The Roman alphabet of Gutenberg's time had around 32 characters, plus ten digits and ten to fifteen commonly used punctuation marks and other symbols. Written Chinese has over 500 commonly used symbols, many of those being combinations of other symbols within the same block... far more difficult to reproduce for printed pages.

To a degree, Gutenberg was successful because the alphabet he was working with was more conducive to moveable type printing.

Gutenberg was a goldsmith, accustomed to working with metals. It wasn't just the moveable type, but the molds he came up with to make new letters to be printed with, that made his system work so well. Pour hot lead into the mold, and in a few seconds, you have a new printable character. Chinese blocks were either hand carved wood or porcelain, taking far longer to make. Anyone could learn to work Gutenberg's molds quickly, while a skilled carver was needed to make the hand carved blocks.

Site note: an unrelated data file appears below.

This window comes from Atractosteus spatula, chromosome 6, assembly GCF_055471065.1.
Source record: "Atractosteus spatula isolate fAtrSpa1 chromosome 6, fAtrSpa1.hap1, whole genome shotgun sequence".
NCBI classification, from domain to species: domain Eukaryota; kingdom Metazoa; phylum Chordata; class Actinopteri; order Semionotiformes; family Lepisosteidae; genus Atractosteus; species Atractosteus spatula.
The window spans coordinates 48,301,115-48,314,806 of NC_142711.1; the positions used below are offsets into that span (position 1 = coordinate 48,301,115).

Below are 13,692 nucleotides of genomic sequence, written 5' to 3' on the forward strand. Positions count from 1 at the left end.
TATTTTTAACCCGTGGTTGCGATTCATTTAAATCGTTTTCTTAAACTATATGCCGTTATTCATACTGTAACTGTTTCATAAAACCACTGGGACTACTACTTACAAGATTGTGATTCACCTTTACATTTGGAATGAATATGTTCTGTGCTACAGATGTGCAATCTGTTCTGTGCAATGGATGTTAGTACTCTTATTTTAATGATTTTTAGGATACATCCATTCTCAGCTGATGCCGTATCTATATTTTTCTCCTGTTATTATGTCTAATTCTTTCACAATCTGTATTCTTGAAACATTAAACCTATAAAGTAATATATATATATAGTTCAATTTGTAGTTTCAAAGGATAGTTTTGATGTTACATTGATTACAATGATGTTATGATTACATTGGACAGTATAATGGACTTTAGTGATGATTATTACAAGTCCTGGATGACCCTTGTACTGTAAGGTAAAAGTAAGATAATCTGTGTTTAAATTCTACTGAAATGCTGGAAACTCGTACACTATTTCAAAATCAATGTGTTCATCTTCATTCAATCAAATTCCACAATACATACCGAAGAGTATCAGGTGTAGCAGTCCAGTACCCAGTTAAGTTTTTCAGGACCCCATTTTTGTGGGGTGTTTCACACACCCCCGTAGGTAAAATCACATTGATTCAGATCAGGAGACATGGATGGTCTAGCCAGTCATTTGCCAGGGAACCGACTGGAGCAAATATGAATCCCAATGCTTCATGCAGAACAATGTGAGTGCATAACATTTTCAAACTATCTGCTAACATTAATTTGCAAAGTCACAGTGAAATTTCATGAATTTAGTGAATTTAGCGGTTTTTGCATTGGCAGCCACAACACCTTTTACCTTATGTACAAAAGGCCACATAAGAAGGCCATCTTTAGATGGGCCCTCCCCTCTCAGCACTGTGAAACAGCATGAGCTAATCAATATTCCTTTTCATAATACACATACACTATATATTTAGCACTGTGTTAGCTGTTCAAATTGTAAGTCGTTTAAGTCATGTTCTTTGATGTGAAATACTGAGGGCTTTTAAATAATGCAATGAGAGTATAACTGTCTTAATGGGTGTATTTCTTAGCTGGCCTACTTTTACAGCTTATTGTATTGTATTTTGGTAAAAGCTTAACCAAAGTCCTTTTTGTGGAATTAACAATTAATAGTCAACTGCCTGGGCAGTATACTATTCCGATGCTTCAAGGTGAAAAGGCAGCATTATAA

For printing a page, you need more than one of each character, you need lots of each character, so the ease and simplicity of reproducing moveable print elements was a major factor in the success of Gutenberg's press.

Europe of Gutenberg's time was a period of dramatic change in both technology and society. This probably magnified the impact of the printing press. China of that period and before had a more regimented/caste society, so automating the flow of new ideas wasn't nearly as beneficial... there weren't as many new ideas to print.

This was the same rough time period and location that Copernicus was challenging the centuries old Aristotle solar model that the catholic church rigidly adhered to (and locked Galileo up for contradicting), and Martin Luther was challenging the centuries old authority of the catholic church... aided by an early Gutenberg press.

So, to an indeterminate degree, Europe of the 1500's was in a better position to benefit from automating the flow of new ideas.